LEWISTON — Next month’s Emerge Film Festival will feature a documentary about an Auburn family and the aftermath of suicide.

“Scattering CJ” will be shown Friday, Oct. 4, at The Dolard & Priscilla Gendron Franco Center on Cedar Street. The hourlong film will begin at 7:30 p.m., with a panel to follow.

Film poster for “Scattering CJ.” Photo courtesy Spark Media

“We’re not showing any other films at the same time. We want everyone to come see ‘Scattering CJ,'” said festival director Peter Scheibner. “We think it’s that good.”

The documentary by Spark Media tells the story of the Twomey family following the 2010 suicide of 20-year-old C.J. Twomey. His mother, Hallie Twomey, made international headlines with her heart-wrenching Facebook post seeking people to help scatter C.J.’s ashes, her attempt to give her son the adventure he never got. Almost six years later, more than 22,000 people have volunteered and small packets of C.J.’s ashes have been scattered in 1,100 locations all over the world.

C.J. Twomey Photo courtesy Twomey family and Spark Media

Emerge is one of the first festivals to screen the film. “Scattering CJ” had its world premiere a week ago at the Camden International Film Festival, where it received multiple standing ovations.

Emerge is typically held in April, but organizers moved it to October this year. The sixth annual festival will run Oct. 2-5.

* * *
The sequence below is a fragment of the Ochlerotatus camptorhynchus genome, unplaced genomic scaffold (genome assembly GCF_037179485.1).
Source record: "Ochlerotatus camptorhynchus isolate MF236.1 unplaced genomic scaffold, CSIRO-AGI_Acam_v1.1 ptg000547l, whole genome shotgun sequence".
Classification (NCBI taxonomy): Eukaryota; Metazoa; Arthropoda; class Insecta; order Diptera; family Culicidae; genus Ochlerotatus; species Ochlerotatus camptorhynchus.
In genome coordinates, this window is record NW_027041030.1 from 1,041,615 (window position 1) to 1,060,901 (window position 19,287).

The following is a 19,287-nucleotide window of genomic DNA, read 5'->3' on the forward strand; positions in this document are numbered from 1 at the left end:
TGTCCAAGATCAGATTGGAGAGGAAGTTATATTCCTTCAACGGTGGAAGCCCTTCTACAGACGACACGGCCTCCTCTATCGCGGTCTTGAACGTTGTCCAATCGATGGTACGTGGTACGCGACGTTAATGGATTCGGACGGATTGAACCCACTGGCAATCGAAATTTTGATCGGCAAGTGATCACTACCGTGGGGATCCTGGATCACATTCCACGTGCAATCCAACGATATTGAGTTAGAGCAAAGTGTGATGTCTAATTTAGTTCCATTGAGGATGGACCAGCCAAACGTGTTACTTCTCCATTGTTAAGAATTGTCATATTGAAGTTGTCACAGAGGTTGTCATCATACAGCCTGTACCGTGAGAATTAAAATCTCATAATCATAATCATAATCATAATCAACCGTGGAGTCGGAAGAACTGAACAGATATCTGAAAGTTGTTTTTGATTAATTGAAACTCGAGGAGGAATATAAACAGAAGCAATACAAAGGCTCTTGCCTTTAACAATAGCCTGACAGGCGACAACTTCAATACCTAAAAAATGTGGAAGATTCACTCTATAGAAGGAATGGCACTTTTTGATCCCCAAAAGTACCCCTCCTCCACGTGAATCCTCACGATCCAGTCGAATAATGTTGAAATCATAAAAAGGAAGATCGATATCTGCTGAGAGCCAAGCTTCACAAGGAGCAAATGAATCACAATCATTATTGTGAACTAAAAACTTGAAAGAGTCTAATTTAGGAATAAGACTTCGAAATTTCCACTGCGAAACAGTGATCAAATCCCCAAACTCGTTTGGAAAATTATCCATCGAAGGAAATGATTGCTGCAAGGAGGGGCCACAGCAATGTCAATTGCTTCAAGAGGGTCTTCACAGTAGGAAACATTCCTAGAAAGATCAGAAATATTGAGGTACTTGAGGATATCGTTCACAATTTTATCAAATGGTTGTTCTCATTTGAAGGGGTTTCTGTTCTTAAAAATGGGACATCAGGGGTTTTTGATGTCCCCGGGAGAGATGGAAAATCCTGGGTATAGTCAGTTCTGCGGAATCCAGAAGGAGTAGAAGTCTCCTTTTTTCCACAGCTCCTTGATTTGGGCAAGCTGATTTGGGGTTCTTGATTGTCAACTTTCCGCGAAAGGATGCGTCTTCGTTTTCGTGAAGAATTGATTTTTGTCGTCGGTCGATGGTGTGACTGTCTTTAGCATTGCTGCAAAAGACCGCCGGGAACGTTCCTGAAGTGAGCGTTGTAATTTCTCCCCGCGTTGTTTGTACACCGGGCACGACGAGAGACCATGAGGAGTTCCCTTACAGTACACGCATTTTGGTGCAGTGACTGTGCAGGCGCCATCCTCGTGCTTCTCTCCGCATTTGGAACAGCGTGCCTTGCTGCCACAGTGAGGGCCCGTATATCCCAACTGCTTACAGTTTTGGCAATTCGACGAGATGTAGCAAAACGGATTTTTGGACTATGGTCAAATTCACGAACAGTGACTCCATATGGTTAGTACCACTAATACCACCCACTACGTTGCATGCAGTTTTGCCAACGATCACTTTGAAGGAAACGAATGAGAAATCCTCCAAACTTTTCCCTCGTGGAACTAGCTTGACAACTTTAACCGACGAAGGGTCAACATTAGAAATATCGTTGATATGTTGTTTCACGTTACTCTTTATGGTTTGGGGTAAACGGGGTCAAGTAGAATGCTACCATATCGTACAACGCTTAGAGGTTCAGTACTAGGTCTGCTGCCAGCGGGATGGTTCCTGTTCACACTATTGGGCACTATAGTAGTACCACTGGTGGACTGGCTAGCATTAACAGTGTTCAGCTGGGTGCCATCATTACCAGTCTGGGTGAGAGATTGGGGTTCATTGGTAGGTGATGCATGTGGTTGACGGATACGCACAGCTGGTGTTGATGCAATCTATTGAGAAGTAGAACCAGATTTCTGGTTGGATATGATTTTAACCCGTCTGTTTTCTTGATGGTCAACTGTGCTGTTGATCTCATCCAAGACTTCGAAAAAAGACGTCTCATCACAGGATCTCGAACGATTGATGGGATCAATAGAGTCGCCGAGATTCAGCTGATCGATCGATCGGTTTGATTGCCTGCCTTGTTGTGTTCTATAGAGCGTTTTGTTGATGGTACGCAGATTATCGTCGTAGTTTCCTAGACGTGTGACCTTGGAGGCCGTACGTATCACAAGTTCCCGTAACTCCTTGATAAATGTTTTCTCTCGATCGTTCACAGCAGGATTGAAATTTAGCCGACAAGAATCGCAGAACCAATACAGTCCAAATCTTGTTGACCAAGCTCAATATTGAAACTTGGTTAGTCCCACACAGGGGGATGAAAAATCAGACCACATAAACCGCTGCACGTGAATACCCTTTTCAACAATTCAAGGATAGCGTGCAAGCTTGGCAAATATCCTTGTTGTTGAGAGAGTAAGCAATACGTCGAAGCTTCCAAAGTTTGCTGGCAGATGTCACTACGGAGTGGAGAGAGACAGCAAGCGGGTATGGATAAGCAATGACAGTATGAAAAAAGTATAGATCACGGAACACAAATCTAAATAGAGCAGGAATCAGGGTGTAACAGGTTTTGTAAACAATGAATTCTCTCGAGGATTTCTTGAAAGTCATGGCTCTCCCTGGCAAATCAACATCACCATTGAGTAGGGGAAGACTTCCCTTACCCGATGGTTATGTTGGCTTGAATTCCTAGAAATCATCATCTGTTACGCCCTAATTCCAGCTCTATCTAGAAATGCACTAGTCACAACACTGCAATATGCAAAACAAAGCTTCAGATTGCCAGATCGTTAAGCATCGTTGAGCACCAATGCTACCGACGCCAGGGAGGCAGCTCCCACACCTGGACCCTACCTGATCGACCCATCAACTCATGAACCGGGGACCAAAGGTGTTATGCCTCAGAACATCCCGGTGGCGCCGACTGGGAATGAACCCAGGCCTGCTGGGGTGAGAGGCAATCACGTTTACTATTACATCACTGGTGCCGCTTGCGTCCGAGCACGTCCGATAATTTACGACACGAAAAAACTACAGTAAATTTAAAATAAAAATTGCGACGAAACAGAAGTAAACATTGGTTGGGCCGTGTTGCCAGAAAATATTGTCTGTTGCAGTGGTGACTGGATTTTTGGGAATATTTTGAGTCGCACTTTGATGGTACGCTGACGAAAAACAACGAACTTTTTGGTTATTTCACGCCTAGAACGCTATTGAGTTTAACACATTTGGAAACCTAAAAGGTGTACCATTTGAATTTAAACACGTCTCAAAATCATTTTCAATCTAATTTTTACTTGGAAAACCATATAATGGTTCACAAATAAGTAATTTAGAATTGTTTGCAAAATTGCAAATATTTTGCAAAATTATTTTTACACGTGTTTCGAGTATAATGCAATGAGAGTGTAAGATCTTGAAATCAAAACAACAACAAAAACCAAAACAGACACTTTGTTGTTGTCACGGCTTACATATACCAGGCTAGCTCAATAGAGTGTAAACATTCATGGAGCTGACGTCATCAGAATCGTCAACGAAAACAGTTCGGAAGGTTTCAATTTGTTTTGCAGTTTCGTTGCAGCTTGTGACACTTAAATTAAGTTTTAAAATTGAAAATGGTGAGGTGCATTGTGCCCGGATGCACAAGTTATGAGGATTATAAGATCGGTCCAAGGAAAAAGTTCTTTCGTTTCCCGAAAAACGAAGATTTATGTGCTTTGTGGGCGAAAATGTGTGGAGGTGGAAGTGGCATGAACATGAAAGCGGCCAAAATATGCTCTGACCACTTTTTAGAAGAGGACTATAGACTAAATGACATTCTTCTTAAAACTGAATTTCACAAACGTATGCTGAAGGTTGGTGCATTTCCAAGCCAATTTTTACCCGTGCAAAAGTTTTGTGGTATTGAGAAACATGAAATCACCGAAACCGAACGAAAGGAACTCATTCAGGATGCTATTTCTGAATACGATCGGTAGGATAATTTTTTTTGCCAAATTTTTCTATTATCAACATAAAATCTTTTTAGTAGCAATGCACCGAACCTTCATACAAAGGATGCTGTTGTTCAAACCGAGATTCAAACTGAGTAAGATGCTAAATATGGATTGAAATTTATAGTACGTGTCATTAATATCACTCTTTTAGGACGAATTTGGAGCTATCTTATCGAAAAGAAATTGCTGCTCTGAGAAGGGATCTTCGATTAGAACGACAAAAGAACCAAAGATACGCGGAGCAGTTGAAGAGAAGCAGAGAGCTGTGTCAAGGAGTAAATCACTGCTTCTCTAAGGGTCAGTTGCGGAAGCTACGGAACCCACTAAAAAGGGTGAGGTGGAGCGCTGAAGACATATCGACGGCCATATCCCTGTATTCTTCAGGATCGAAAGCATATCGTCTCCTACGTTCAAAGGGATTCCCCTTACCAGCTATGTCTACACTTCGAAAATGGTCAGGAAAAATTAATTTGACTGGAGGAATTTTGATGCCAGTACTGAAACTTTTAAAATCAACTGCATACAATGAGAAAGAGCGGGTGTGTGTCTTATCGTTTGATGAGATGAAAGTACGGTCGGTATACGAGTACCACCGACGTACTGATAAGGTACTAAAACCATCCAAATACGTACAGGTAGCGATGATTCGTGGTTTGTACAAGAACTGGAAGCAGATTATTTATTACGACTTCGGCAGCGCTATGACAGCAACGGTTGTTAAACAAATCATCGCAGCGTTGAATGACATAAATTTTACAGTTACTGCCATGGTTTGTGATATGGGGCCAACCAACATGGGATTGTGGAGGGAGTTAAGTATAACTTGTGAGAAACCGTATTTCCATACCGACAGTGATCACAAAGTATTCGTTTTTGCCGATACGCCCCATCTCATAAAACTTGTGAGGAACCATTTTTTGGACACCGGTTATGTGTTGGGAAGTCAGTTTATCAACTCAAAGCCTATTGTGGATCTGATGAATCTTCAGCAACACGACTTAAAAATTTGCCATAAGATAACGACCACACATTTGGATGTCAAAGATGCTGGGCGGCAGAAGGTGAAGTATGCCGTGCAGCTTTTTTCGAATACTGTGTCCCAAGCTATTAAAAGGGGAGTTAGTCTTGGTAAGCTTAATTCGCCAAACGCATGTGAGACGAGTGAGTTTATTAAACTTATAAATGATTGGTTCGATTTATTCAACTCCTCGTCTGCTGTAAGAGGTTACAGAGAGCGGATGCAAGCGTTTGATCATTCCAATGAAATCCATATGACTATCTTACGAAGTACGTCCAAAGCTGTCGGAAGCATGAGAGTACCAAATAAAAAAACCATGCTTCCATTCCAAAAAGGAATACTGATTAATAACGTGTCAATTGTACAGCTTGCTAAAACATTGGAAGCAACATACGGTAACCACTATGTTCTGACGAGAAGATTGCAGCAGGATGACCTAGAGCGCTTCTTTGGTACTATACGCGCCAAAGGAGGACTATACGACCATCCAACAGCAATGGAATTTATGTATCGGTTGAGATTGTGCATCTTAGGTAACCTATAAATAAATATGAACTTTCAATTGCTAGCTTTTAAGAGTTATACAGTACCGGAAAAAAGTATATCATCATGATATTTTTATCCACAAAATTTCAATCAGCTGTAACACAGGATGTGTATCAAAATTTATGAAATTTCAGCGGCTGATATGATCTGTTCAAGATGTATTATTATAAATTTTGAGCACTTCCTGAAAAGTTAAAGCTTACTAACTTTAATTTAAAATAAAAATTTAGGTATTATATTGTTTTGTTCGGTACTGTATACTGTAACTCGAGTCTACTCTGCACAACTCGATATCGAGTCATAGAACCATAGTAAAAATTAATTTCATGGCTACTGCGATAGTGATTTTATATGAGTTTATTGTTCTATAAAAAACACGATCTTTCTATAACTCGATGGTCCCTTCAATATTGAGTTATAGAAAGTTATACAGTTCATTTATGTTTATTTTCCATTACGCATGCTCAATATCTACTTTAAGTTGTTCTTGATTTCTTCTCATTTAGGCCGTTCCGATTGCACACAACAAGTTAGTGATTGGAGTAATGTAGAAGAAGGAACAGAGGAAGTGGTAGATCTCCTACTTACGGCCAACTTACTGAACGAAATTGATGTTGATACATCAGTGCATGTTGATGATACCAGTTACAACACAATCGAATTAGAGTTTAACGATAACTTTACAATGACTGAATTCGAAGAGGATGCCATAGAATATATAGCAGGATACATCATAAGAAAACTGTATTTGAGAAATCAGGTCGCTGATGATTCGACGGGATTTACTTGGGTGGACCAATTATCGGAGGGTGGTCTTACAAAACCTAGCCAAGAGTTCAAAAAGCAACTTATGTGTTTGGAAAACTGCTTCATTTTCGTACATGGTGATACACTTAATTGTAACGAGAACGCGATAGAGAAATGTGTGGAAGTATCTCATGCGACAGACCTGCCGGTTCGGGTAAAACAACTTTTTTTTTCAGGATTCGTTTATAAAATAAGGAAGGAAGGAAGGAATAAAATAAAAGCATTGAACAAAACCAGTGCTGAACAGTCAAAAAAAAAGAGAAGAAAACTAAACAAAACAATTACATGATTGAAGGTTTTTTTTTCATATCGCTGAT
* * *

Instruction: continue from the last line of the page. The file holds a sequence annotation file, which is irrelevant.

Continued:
New this year: All films and panels will be free.

“It’s kind of our thank-you note to Lewiston,” Scheibner said. “We appreciate everything Lewiston’s done for us and we want to give something back to them. It’s the same value it was when we were charging $50 a ticket, but now you can have it for free. We really want people to come out and experience some of the incredible filmmakers here in our community.”

The festival will begin Wednesday, Oct. 2, with an evening of short films at Rinck Advertising on Lisbon Street in Lewiston. The movies will start around 5:45 p.m. and will be shown in four rooms, back to back, so viewers can move from one film to another throughout the evening.

“It’s basically a choose-your-own-journey type thing,” Scheibner said.

On Thursday, Oct. 3, there will be a showing of “Reservoir Dogs,” Quentin Tarantino’s first big film, at 7:30 p.m. at the Franco Center. A panel discussion will follow about first-time filmmakers.

On Friday, Oct. 4, a 10 a.m. educational session at the Franco Center will focus on possible future tax incentives for filmmaking in Maine. Starting at 1:30 p.m., the festival will screen films at the Franco Center and Community Little Theatre on Academy Street, including “Breaking Their Silence,” an award-winning documentary about women fighting poaching, and “Return to Hardwick,” a World War II documentary.

That evening, the festival will show “As One,” a short film about loss and overcoming loss, with “Scattering CJ” to follow.

Featured on Saturday, Oct. 5, will be a series of films at the Franco Center and Community Little Theatre starting at 10 a.m., including several short horror movies. At 7 p.m. at the Franco Center, the festival will offer an encore presentation of whichever film is named Best in Festival.

All events will be free and no tickets are required. Seating will be first-come, first-served.

 

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